For more information on how to submit, please see the full CFP at http://cea-web.org/

All presenters at the 2018 CEA conference must become members of CEA by January 1, 2018. To join CEA, please go to http://cea-web.org/

Other questions? Please email cea.english@gmail.com.


Joseph J. Ward

Assistant Professor

Pasco Hernando State College

Porter Campus at Wiregrass Ranch

2727 Mansfield Boulevard

Wesley Chapel, Florida 33543

(813) 527-6830


Last updated September 5, 2017

CFP From Smallville to Metropolis: Navigating Space and Place in Comics and Their Adaptations (9/30/2017; NeMLA 2018)

NeMLA seems set to be a hotbed of comics scholarship in 2018. Here's another call:

From Smallville to Metropolis: Navigating Space and Place in Comics and Their Adaptations (NeMLA 2018, Pittsburgh, PA, 4/12-4/15/2018)

deadline for submissions: September 30, 2017

full name / name of organization: Lisa Perdigao, Florida Institute of Technology

contact email: lperdiga@fit.edu

From Smallville to Metropolis: Navigating Space and Place in Comics and Their Adaptations

Northeast Modern Language Association (NeMLA) Conference 2018

Pittsburgh, PA

April 12-15, 2018

Scott Bukatman writes that “The experience of the city (and the comic book) is less one of static order than dynamic negotiation” (174), particularly in the superhero genre. Many superheroes are identified with specific cities (Superman’s Metropolis, Batman’s Gotham, Spider-Man’s New York City, Arrow’s Star City, and the Flash’s Central City) and neighborhoods (Daredevil and Jessica Jones’ Hell’s Kitchen, Luke Cage’s Harlem, and Iron Fist’s K’un-Lun, Manhattan, and Chinatown). This panel seeks papers exploring the ways that cities and towns are mapped and renegotiated in comics and/or their adaptations. As they "move through space in a special way” (Gotto 47), superheroes suggest distinct ways of viewing, experiencing, and negotiating urban and suburban landscapes. Papers may focus on superhero narratives or works in other genres (e.g., Sin City, Riverdale, iZombie, The Walking Dead, and Fun Home).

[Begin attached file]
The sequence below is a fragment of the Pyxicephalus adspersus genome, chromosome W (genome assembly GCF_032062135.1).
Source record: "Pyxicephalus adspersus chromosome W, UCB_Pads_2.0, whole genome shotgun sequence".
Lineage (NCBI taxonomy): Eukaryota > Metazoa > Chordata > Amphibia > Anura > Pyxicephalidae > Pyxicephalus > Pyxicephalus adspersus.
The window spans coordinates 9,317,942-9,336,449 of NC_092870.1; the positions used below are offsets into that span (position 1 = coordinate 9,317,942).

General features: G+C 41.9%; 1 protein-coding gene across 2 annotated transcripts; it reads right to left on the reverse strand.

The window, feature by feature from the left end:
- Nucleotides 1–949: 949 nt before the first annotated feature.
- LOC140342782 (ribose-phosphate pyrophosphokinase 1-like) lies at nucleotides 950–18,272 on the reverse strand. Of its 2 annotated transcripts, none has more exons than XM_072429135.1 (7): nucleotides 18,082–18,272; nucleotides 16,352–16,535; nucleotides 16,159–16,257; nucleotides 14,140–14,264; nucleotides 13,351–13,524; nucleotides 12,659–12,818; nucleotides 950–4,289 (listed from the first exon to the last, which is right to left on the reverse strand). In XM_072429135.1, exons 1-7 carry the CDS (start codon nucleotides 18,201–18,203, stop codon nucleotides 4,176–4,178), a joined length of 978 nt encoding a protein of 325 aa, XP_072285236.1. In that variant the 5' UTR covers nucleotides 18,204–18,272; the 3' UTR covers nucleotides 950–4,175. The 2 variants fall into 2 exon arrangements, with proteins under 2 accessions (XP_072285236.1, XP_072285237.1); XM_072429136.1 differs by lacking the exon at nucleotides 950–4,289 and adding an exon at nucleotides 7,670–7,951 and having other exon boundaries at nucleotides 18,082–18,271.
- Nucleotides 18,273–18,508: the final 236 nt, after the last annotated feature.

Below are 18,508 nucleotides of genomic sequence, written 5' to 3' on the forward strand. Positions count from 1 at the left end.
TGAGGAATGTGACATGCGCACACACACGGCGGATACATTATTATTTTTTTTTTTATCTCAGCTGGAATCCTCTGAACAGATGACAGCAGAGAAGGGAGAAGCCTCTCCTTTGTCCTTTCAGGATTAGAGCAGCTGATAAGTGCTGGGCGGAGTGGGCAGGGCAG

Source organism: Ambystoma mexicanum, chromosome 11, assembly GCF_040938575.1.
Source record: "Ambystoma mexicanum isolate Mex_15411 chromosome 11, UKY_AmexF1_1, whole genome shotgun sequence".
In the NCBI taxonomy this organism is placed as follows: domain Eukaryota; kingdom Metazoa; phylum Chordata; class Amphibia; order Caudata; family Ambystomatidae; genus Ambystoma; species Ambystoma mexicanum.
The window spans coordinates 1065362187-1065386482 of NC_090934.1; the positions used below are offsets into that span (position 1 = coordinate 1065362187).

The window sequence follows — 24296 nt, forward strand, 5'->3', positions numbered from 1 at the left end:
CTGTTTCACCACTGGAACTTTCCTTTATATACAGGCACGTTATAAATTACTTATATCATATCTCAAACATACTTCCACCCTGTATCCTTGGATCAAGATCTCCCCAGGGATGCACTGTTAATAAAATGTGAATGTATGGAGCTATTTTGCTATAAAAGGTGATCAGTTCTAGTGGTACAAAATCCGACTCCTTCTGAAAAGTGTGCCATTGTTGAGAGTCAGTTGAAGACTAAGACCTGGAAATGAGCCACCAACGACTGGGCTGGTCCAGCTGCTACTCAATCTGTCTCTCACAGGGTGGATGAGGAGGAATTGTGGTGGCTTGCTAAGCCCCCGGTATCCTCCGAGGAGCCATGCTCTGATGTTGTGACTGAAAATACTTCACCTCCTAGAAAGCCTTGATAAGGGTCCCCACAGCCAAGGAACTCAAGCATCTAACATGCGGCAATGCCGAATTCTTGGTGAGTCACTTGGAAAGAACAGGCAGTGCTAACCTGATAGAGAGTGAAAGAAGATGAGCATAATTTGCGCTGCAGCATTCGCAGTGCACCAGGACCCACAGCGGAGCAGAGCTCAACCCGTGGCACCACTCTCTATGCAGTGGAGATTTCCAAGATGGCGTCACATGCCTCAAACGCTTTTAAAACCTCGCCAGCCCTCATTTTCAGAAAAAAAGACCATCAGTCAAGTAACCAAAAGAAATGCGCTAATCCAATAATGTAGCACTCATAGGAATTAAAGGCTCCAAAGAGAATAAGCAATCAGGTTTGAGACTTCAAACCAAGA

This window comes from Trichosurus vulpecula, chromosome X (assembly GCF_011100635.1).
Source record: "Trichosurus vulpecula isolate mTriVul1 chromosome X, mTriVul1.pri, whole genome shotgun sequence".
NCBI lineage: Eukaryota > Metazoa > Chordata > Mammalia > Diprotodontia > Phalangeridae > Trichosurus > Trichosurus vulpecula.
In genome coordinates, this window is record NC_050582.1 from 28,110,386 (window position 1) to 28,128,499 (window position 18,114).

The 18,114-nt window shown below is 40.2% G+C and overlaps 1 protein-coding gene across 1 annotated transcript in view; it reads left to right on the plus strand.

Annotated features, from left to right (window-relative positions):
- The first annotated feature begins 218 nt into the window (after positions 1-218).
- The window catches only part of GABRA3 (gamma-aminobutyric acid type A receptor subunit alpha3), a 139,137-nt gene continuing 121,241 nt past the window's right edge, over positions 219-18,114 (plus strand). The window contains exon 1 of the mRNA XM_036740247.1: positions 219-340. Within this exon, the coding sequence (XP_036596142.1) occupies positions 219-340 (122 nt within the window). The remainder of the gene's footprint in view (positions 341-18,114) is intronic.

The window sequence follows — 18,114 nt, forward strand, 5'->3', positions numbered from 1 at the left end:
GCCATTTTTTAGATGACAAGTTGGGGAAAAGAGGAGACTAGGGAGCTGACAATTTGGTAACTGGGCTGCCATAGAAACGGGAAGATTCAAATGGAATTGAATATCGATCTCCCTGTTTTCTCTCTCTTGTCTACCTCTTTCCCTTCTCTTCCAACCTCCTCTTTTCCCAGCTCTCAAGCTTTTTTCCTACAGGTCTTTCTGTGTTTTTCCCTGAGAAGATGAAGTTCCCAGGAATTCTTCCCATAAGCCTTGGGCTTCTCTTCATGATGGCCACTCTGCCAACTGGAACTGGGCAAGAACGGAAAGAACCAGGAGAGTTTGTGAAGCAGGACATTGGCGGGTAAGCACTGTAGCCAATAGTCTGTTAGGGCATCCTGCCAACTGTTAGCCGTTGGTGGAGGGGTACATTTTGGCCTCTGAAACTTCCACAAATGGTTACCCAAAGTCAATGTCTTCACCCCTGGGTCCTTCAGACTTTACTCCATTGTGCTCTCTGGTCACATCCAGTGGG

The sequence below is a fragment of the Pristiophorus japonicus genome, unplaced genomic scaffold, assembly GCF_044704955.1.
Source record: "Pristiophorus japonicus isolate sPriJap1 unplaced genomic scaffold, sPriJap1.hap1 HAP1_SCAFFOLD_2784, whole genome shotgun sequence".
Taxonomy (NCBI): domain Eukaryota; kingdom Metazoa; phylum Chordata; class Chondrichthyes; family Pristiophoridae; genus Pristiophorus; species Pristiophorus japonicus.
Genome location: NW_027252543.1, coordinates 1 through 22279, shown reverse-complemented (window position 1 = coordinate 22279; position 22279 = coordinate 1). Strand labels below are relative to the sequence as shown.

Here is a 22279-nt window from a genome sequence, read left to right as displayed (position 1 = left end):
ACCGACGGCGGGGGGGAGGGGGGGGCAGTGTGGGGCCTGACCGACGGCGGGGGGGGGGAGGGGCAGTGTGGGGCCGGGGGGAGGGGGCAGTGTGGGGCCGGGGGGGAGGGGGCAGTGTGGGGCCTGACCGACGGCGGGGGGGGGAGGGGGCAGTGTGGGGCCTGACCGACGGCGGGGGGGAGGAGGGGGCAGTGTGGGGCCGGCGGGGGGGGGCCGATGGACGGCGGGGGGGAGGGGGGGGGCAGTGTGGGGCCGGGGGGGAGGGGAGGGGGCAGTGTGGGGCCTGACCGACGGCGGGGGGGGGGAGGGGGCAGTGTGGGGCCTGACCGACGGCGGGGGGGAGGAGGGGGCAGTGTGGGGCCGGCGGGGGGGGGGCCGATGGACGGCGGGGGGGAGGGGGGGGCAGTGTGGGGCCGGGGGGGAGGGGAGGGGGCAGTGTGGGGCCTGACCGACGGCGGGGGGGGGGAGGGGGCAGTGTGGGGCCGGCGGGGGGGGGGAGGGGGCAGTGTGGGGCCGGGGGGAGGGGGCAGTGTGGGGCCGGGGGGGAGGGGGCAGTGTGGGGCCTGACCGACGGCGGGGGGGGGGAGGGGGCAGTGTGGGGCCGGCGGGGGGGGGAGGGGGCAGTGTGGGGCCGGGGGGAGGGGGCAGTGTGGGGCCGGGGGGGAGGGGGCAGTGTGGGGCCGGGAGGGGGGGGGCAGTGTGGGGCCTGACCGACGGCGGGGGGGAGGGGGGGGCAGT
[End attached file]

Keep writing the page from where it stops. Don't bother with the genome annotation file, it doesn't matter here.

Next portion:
General inquiries to lperdiga@fit.edu

To submit an abstract, go to https://www.cfplist.com/nemla/Home/S/17044


Last updated September 6, 2017

CFP Of Superpowers and Privilege: Diversity in Superhero Narratives (Roundtab;e) (9/30/2017; NeMLA 2018)

NeMLA 2018 Roundtable CFP - Of Superpowers and Privilege: Diversity in Superhero Narratives

deadline for submissions: September 30, 2017

full name / name of organization: Mary Ellen Iatropoulos / Northeast Modern Language Association

contact email: maryiatrop@gmail.com

The word “diversity” has been thrown around a lot lately in the world of superhero narratives. The last two years have featured an increased diversity in Marvel Comics’ set of characters and creative staff, with Ta-Nehisi Coates’s work on Black Panther, G. Willow Wilson’s co-creation of Ms. Marvel, the character Jane Foster being deemed worthy of Mjolnir and with it the name Thor, and Riri Williams taking over the role of Iron Man from Tony Stark. At the same time, Marvel has faced criticism for whitewashing of films such as Doctor Strange, and a refusal to increase diversity in casting with its main character taking on the white savior narrative in Iron Fist. While creators and editors at Marvel have taken steps to increase diversity, the company’s vice president of sales, David Gabriel, recently blamed “diversity” for slumping sales. Fans’ backlash to such failure to increase diversity, even to blame diversity, demonstrates that, for all the repetition of the word “diversity,” its ideals are far from its implementation.